Fast and Furious is tied to almost 70 murders, Katie Couric caught in a lie, and another effort to construct the narrative of a gun violence epidemic.

1.) F&F. Fast and Furious, the famous government-sanctioned gunrunning operation, isn’t going anywhere. The Obama Administration has had a rough time trying to run from it, and a new report may make that even harder by tying the operation to sixty-nine homicides. The project initially went live in 2009, but was shut down when it was publicized in 2011. So far, nothing out of the program has been positive, and people like David Codrea are determined to make sure the public doesn’t forget about it.

2.) Yahoo News. It is no secret that the mainstream media isn’t exactly pro-gun. But a new “documentary” on Yahoo News may have both made that blatantly obvious and threaten a well-known journalist’s career. The documentary “Under The Gun” has been shown to have been deliberately edited in such a way to make pro-gun advocates look horrible, by inserting silence in response to a question that was actually answered almost instantly.

It’s one of the most naked attempts at propaganda. Fortunately it seems to have backfired.

3.) “Gun Violence Awareness.” Everytown is bringing back its “National Gun Violence Awareness Day” in which people wear jumpsuit orange to “raise awareness” to a gun violence epidemic that isn’t there.

The anti-gun movement is based largely on symbolism and slander at this point. With FBI figures showing a decrease in violent crime, where exactly that epidemic is, is anyone’s guess.

Stay informed. Stay alert. Stay free.

Razor’s Edge

Oklahoma passes knife reform, Missouri’s omnibus bill makes it out on the final day, and a gun for the disabled. Not much to go over while everyone is trying to figure out the election.

1.) Oklahoma. With gun rights going so well, many self-defense advocates have focused on laws focusing on the original self-defense weapon: the blade. “Knife rights” is a movement now, and in Oklahoma that movement took a huge step forward with Governor Mary Fallin signing a bill into law that removed many bladed weapons from the list of items citizens are prohibited from carrying in the state.

Due to a pre-existing law giving the State sole authority on the matter, the bill goes live statewide this November.

2.) Missouri. A huge bill for self-defense passed out of the Missouri legislature on the final day of the session and is now headed for Governor Jay Nixon’s desk. Among other things, the bill would put into place a permitless carry system, expand the Castle Doctrine (to be clear, the Castle Doctrine and Stand Your Ground are parts of self-defense law, not the end-all of self-defense law), and sets the maximum fee for permits at $100.

3.) Disabled, not defenseless. A company is looking at creating a line of guns designed for people with disabilities, and is looking to show the gear off at a conference for amputees. This is big news because, if the product takes off, it could lead to an interesting development in the gun debate as well.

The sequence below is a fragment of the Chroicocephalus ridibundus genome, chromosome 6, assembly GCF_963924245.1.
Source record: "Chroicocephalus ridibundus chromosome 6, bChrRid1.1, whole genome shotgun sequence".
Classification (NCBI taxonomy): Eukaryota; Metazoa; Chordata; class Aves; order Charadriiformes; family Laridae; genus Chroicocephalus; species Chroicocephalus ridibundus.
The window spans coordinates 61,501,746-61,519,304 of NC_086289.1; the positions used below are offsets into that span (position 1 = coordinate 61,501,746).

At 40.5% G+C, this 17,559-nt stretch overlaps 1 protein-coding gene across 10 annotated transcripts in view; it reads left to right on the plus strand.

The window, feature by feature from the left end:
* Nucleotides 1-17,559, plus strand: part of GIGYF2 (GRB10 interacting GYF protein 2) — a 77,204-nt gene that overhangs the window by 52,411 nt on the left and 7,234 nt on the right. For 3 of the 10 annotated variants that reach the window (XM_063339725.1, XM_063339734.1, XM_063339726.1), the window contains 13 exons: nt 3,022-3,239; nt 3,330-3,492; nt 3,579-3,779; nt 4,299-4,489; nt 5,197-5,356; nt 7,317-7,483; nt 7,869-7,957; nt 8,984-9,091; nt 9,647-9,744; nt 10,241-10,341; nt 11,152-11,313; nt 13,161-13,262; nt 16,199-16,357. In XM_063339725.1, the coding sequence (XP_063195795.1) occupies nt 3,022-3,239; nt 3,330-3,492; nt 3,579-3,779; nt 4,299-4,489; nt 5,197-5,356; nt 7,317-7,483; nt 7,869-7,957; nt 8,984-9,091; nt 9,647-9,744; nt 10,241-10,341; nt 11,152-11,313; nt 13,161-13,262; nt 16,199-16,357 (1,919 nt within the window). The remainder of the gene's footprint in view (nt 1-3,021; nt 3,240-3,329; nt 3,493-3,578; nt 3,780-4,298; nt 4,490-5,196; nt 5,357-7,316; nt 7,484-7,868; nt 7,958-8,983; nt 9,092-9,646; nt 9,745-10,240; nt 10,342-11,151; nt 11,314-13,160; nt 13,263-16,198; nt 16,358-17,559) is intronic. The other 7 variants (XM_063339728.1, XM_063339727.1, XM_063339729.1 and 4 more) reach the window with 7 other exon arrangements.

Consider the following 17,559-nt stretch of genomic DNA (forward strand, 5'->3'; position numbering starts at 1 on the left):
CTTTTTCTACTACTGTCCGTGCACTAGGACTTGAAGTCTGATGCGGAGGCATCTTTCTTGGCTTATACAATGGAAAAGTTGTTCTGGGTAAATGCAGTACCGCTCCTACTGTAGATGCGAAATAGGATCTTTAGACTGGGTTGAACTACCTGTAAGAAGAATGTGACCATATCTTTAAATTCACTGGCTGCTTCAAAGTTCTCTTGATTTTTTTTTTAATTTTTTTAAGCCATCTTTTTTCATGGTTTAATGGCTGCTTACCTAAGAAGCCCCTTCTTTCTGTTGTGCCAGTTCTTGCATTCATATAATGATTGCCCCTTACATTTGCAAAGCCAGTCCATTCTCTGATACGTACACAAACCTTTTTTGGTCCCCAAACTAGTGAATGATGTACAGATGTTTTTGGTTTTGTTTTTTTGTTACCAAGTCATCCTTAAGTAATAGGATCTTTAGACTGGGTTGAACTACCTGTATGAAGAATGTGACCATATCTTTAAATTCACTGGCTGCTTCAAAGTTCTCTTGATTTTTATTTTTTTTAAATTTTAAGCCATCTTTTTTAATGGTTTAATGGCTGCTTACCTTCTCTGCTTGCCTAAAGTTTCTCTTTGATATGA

The question a lot of anti-gunners cannot answer is how those who are disabled should defend themselves. For example, how can a man who is wheel-chair bound escape an attacker?

Stay informed. Stay alert. Stay free.

Grab Bag: May 2016

Georgia’s Governor vetoes campus carry against his own rhetoric, New Hampshire looks at going permitless, and Missouri looks to improve their gun laws.

1.) Campus Carry. Georgia’s Governor Nathan Deal once said that the fact that “wild west” scenarios didn’t materialize after HB60 made using those same arguments again for campus carry lack validity. Despite this, he vetoed campus carry legislation this week saying that it also wouldn’t make Georgia’s campuses much safer. House Speaker David Ralston, however, has promised that the “fight will go on” and that campus carry will return in the 2017 session.

2.) New Hampshire. Constitutional Carry is going everywhere. Even the northeast. A bill in New Hampshire to make concealed carry legal without a permit is now on the governor’s desk, although Governor Maggie Hassan has vetoed the measure in the past. The bill passed the House 206-146 and the Senate 14-10. Opponents are hoping for a repeat of last year’s veto.

3.) Missouri. Lawmakers in Missouri are looking to improve the state’s gun laws, with bills ranging from an expansion of self-defense laws to permitless concealed carry. Campus carry, and allowing guns on mass transit stalled, as did a bill to allow for violent felons to petition a court to get their gun rights restored.

Jay Nixon made his opposition to campus carry clear, talking about how “gunfights on the quadrangle will not solve problems.”

Exactly the promises that were made from HB60 in Georgia. Which, again, never materialized.

Stay informed. Stay alert. Stay free.